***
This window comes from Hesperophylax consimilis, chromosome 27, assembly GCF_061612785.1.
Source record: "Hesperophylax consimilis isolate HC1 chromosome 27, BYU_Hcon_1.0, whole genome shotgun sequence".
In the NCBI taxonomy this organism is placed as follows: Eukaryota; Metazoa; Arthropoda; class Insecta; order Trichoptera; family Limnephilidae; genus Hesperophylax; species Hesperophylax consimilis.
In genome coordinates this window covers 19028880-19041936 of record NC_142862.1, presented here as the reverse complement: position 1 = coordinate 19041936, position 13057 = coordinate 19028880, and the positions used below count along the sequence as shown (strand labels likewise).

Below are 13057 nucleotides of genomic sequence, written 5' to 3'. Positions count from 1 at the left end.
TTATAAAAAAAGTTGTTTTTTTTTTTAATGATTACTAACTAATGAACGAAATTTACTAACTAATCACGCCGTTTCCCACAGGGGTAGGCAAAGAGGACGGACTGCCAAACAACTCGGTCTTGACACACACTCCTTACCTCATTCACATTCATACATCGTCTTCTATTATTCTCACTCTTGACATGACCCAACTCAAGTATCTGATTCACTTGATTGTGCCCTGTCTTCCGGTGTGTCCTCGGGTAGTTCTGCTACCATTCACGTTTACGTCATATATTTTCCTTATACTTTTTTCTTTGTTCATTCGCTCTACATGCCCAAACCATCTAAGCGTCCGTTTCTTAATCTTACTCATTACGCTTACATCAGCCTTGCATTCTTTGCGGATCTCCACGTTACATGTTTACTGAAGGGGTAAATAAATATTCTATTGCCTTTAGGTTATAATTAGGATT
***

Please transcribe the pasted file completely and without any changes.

This window comes from Hesperophylax consimilis, chromosome 27, assembly GCF_061612785.1.
Source record: "Hesperophylax consimilis isolate HC1 chromosome 27, BYU_Hcon_1.0, whole genome shotgun sequence".
In the NCBI taxonomy this organism is placed as follows: Eukaryota; Metazoa; Arthropoda; class Insecta; order Trichoptera; family Limnephilidae; genus Hesperophylax; species Hesperophylax consimilis.
In genome coordinates this window covers 19028880-19041936 of record NC_142862.1, presented here as the reverse complement: position 1 = coordinate 19041936, position 13057 = coordinate 19028880, and the positions used below count along the sequence as shown (strand labels likewise).

Below are 13057 nucleotides of genomic sequence, written 5' to 3'. Positions count from 1 at the left end.
TTATAAAAAAAGTTGTTTTTTTTTTTAATGATTACTAACTAATGAACGAAATTTACTAACTAATCACGCCGTTTCCCACAGGGGTAGGCAAAGAGGACGGACTGCCAAACAACTCGGTCTTGACACACACTCCTTACCTCATTCACATTCATACATCGTCTTCTATTATTCTCACTCTTGACATGACCCAACTCAAGTATCTGATTCACTTGATTGTGCCCTGTCTTCCGGTGTGTCCTCGGGTAGTTCTGCTACCATTCACGTTTACGTCATATATTTTCCTTATACTTTTTTCTTTGTTCATTCGCTCTACATGCCCAAACCATCTAAGCGTCCGTTTCTTAATCTTACTCATTACGCTTACATCAGCCTTGCATTCTTTGCGGATCTCCACGTTACATGTTTACTGAAGGGGTAAATAAATATTCTATTGCCTTTAGGTTATAATTAGGATT